Scott was in West Palm Beach on Wednesday morning to assess the damaged caused by "one-in-100-year" flooding during Tropical Storm Isaac. He traveled to Key West in the afternoon to promote tourism in Florida.

The host-governor for the Republican National Convention in Tampa, Scott canceled all of his RNC events to attend to Tropical Storm Isaac.

Scott's press release is below:

Continue reading "Rick Scott activates disaster fund for Isaac victims" »

August 28, 2012

Jon Stewart: Marco Rubio should be gov.... FL "deserves a governor with hair."

The most-serious and honest political discussion didn't happen under the official Republican National Convention banner.

It occurred just up the street, where Florida Sen. Marco Rubio joined Jon Stewart in Tampa on The Daily Show. Laced with humor and all-too short, the back-and-forth showed why Stewart is one of the best interviewers in the business and why Rubio is probably his party's best standard bearer.

The two also seem to genuinely like each other. And Rubio should be particularly happy about that. He wasn't picked to be the RNC's keynote speaker (NJ Gov. Chris Christie was), but the Daily Show broadcast is sure to be watched by as many, if not more, people than those who see Christie's speech.

Here's some of the banter that happened in the web-only broadcast:

On taking the stimulus:

Rubio: "The bottom line is ultimately the state is going to do what’s in the best interest of the state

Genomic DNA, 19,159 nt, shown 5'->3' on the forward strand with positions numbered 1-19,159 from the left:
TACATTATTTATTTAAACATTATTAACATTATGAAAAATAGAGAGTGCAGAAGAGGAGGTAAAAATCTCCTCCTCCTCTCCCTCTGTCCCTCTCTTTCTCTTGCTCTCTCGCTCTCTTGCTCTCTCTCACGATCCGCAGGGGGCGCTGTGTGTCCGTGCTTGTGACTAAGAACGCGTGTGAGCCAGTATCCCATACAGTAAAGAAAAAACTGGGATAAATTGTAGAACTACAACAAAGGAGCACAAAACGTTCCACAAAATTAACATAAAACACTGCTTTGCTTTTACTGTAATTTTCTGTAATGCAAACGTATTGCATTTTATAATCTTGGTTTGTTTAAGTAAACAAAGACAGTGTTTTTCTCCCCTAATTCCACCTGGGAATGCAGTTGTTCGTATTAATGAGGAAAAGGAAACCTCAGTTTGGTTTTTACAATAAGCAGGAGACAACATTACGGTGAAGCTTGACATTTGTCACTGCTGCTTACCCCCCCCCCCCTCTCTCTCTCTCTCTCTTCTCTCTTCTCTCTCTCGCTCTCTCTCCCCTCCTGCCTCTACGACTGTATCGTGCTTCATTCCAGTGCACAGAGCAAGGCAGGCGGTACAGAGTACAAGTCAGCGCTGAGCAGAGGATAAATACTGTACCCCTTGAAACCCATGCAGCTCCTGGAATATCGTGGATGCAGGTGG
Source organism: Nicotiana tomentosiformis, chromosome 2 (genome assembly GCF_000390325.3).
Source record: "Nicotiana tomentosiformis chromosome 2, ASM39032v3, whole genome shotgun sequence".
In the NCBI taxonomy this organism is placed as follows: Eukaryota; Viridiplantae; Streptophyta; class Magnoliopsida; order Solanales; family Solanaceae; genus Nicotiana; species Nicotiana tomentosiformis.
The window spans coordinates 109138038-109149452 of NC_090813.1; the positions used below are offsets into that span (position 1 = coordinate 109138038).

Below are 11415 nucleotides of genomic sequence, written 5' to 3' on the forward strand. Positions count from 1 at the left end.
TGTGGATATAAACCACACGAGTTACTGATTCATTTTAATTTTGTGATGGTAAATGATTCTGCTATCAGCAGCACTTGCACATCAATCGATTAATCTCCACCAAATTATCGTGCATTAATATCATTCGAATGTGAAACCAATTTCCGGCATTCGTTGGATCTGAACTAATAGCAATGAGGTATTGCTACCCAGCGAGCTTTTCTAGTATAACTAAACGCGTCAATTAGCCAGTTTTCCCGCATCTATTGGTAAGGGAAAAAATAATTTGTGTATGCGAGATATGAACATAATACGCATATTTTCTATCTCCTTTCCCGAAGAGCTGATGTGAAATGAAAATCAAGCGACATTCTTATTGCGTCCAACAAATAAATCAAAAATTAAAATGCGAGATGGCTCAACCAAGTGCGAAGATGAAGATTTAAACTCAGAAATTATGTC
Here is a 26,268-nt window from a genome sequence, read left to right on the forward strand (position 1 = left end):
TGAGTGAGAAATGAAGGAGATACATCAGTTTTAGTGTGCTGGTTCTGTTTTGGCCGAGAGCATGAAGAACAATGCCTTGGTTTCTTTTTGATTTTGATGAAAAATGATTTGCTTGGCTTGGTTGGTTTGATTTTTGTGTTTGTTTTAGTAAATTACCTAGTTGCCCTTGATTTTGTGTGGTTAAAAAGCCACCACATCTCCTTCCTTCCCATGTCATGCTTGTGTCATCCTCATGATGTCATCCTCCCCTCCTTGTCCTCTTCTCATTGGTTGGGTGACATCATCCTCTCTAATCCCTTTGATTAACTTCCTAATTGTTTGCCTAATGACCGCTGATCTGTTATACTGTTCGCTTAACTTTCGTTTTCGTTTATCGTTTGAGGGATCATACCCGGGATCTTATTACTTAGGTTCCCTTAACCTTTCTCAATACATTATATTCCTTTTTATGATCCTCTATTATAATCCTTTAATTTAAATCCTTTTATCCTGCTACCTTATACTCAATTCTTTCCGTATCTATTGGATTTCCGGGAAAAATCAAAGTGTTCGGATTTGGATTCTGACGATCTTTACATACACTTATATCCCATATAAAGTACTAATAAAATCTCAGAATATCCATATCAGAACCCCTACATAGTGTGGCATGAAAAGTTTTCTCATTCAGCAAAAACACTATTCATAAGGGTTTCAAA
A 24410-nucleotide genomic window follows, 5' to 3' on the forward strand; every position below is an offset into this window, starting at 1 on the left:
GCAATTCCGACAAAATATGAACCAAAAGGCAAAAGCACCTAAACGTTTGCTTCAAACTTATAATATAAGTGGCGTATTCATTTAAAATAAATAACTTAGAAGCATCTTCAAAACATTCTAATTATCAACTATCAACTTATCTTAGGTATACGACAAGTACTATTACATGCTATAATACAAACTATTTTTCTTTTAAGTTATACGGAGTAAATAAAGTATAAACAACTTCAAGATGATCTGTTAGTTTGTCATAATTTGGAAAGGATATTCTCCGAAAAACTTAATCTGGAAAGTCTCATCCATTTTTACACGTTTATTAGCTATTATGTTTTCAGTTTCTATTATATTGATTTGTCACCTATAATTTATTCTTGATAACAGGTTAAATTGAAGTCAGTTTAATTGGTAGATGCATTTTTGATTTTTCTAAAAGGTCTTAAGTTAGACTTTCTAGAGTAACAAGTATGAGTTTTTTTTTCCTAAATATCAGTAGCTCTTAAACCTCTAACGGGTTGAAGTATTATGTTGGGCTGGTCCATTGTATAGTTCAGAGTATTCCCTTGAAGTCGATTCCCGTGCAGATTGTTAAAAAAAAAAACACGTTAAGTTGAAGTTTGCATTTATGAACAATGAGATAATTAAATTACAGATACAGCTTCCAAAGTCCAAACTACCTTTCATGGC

"I was not a fan of the stimulus a) because it was borrowed money and I didn’t think the rate of return on it was good enough. We now owe $800 billion for it and really didn’t get any economic growth as a result of it, certainly not the kind of economic growth that we’re looking for."

Stewart: "But it got you some..."

Rubio: "But not the kind that you would have thought for $800 billion." A third of it was tax incentives and tax cuts. Florida had the battery plant, the SAFT. "Do you know that one, SAFT?"

Rubio: "I’m not familiar with it.."

Stewart: "Well, I read the Florida papers.."

Rubio: "I only read the accurate ones…"

Continue reading "Jon Stewart: Marco Rubio should be gov.... FL "deserves a governor with hair."" »

Jeb Bush appeals to GOP grassroots and tells party: 'stop acting stupid' courting Hispanics

With Mitt Romney trailing Barack Obama badly among Hispanic voters in the polls, Republicans paraded out their top Hispanic political celebrities Tuesday and tapped the financial and influential heft of former Gov. Jeb Bush to help suture the gap. \

Speaking at a panel discussion at the Republican National Convention, Bush repeated his frequent warning that the party must change its tone, an admonition he has frequently raised about the party’s hardline position on immigration.

“The future of our party is to reach out consistently to have a tone that is open and hospitable to people who share values,’’ he said, adding “the conservative cause would be the governing philosophy as far as the eye could see … and that’s doable if we just stop acting stupid.”

Bush was joined by two Latino governors in an event organized by the Hispanic Leadership Network, a newly formed advocacy group associated with the American Action Network. The group will finance issue ads and promote what it calls a “center-right” agenda.

Bush’s youngest son, Jeb Bush Jr, announced the emergence of SunPac, a Coral Gables–based organization that targets young Hispanics in Florida to support their issues and get involved in politics.

And the prime time television schedule included two of the convention’s five Hispanics headliners: Nevada Gov. Brian Sandoval and Texas Senate candidate Ted Cruz. The others, Gov. Luis Fortuño of Puerto Rico and Gov. Susana Martinez of New Mexico, will follow Wednesday. U.S. Sen. Marco Rubio will introduce Mitt Romney on Thursday.

The top draw for Republicans showcasing their Hispanic bonafides: Rubio. More here.